Sorry I didn’t get the chance to post yesterday! We didn’t get home until midnight and I had been fighting nodding off the entire way (for some reason a weekend of being touristy in NYC can do that to you), so I just collapsed on my bed the instant I was through the door.

BookCon ended Saturday evening, so Sunday was purely a day for sightseeing. We started with brunch at a French restaurant (peppermint tea and a multi-grain waffle with fresh strawberries and syrup and whipped cream!). Then we were off to Central Park. (Side note: I just yawned and my right ear finally popped after getting off the plane at TEN. THIRTY. last night. Gee thanks, ear.)

We spent the majority of the afternoon walking around Central Park. It was about seventy five out and sunny, which meant the park was packed. The lawns were practically standing room only with so many people spread out to nap or eat or play catch or just take it all in. We trekked to the Obelisk (which was unfortunately under construction, but still pretty cool), the Alice in Wonderland statue (adorable children climbed all over it, paying no mind to the heat), and the Strawberry Fields mosaic (where a guy with a guitar sang “Imagine” and laughing tourists crowded the mosaic for pictures).

After Central Park, it was a whirlwind of making it to our plane on time. We stopped at a street vendor for fresh fruit on our way back to the hotel, then grabbed our luggage and hit the road–at which point all efforts to reach the airport were thwarted by multiple car accidents that completely stopped traffic on our way through Queens to LaGuardia.

Fact: Getting in a car accident in New York City seems to be about one of the worst places to get in a car accident. The firetrucks and ambulances were slow on their way to and from the accidents because so many cars blocked their way to them and these blocking vehicles had nowhere to go. Add in the impatient taxi drivers and angry tourists, and it’s like something out of a disaster movie.

Despite all that, though, we did make it to the airport with plenty of time. We got dinner at one of the LaGuardia food courts, caught a ride with a very bored-looking airport transport vehicle driver dude (thank God, because suitcases full of books are HEAVY), then it was onto the airplane.

Which immediately began to loudly beep. Like it was going to explode.

“It’s just the smoke detector in one of the bathrooms,” a flight attendant assured the guy across the aisle from me. “Although, we can’t seem to find any smoke, so that’s strange.”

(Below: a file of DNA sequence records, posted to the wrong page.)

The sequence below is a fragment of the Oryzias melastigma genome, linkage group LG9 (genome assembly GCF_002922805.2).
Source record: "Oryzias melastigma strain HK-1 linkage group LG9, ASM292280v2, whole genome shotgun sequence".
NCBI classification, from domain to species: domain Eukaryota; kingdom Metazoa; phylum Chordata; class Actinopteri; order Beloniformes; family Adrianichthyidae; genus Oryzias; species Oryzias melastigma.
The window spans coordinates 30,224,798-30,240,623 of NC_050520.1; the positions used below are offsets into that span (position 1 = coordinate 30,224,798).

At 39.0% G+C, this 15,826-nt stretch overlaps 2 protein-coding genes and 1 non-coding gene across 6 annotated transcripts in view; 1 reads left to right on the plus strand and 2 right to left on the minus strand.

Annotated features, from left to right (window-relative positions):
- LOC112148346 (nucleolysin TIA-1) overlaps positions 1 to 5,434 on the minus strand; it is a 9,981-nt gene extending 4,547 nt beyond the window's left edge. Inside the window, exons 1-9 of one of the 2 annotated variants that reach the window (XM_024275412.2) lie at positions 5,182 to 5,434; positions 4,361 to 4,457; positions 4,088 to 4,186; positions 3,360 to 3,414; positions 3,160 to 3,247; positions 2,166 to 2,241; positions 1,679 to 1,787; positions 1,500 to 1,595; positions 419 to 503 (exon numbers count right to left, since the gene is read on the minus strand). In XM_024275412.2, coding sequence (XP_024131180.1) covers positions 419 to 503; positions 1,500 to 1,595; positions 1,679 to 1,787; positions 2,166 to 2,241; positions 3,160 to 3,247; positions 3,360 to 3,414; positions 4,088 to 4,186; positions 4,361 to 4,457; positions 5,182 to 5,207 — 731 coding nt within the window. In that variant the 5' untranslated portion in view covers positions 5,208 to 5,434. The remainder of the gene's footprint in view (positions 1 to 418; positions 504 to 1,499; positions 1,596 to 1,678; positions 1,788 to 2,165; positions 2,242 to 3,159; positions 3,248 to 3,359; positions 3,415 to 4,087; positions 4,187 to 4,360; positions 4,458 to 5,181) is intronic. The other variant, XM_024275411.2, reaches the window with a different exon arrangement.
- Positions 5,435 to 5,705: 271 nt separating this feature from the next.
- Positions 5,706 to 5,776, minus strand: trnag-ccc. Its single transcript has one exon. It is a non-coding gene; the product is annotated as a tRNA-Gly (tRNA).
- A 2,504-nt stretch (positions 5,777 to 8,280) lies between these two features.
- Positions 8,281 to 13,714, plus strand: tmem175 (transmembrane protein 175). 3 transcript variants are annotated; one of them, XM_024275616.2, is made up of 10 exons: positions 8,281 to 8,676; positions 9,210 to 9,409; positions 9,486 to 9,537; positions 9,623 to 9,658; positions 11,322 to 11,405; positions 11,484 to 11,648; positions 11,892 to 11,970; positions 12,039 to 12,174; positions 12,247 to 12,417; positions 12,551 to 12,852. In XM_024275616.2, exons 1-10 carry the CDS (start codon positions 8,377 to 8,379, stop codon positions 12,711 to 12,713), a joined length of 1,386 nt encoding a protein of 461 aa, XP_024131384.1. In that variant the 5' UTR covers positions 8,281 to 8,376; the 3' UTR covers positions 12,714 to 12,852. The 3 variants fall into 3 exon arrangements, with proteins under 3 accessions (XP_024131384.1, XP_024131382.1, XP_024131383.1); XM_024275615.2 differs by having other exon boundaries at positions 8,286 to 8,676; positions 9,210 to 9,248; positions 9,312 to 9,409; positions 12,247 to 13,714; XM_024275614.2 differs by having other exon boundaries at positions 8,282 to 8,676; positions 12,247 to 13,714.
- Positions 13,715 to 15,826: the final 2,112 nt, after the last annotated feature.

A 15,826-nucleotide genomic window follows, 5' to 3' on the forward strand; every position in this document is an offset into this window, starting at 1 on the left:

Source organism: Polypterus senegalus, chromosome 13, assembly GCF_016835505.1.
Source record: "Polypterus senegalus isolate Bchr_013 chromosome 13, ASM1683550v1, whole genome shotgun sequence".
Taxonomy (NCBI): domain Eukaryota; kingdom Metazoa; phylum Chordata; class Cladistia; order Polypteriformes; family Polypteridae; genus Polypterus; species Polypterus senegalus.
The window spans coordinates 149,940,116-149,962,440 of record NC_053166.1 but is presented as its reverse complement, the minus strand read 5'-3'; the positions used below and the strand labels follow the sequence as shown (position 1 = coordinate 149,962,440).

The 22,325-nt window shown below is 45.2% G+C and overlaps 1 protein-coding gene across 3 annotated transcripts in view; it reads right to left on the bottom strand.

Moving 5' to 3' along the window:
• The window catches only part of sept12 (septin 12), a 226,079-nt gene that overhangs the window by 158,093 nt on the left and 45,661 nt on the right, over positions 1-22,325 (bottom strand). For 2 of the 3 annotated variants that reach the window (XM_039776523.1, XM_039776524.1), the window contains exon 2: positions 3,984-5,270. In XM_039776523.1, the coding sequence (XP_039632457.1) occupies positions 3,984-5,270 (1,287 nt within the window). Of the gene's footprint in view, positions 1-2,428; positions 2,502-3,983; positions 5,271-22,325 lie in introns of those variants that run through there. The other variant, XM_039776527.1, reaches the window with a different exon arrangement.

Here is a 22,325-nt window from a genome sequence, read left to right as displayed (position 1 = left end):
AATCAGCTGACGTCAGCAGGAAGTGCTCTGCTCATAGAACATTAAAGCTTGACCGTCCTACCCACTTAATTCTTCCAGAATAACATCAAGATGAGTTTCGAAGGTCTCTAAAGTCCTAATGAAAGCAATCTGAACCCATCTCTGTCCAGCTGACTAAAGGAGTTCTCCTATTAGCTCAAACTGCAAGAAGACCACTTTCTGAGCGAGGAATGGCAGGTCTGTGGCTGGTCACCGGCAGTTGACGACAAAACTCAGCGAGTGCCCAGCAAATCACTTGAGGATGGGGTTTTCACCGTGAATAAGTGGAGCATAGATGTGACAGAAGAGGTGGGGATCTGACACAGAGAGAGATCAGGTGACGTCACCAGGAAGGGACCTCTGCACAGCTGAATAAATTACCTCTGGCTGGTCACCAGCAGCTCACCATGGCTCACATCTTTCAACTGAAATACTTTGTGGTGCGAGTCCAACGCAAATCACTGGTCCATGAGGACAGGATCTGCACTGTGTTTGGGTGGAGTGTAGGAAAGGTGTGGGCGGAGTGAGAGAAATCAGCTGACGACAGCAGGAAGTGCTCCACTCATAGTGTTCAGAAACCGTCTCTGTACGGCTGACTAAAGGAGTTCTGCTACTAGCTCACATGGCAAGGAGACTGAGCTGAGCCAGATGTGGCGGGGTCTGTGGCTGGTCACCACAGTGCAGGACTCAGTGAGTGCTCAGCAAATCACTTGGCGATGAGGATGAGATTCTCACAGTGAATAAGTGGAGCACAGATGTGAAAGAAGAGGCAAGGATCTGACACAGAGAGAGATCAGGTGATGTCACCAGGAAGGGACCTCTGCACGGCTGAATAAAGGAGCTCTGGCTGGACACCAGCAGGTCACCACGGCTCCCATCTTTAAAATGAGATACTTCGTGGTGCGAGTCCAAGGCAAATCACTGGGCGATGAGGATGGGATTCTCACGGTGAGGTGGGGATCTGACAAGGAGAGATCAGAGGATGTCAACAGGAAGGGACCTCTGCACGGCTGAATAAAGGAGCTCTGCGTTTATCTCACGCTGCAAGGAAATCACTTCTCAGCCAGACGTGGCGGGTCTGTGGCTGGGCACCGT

I obviously spend far too much time thinking up crazy, violent acts for stories, because my first thought was that someone had rewired the thing to turn it into a bomb and the plane was going to blow up the moment they turned the engines on.

With the help of some maintenance people, they managed to turn the alarm off (which then required closing the bathroom, which then led to massive lines to get into the working one for the duration of the flight–fun times).

Anyway, I spent the flight reading The Lord of the Rings in preparation for Oxford, and mi madre did Sudoku, and Hannah read a Percy Jackson book, and I’m not really sure what Hannah’s mom did because I couldn’t spy on her from my seat. But rest assured, we didn’t blow up and safely made it home and I miss New York already.

But I’m also really glad to finally get some sleep.

Next up in the Summer of Bookish Traveling: Chicago for the Chapter One Young Writers Conference! If I haven’t already driven you crazy with how much I go on about it, you can check out our website at The conference will take place Saturday, June 14 and Sunday, June 15 outside Chicago and it’s for anyone interested in writing, ages 12-22. Registration closes next Wednesday (the 11th), so you should get on that if you might want to come! We’d love to have you. 🙂

Watch out for an in depth, rambling post about BookCon on Saturday (and possibly a review of BookCon as an event, itself) sometime this week!



A Series of Minor Panics, Or: Owning A Business

Back in February, I created an LLC to run Ch1Con through. So many people own small businesses in the United States, I figured it couldn’t be too complicated to get everything started and running properly.

Register the business with the state? Check.

Open a business banking account? Check.

What else could I possibly need to do? (As you’ve probably guessed by now: a freaking ton.)

The past few months have been a whirlwind of forms I didn’t know I needed to fill out until it was almost too late and awkward back-and-forths with Very Official Business People, all much older than me and used to not spewing words like “freaking” in the middle of a sentence.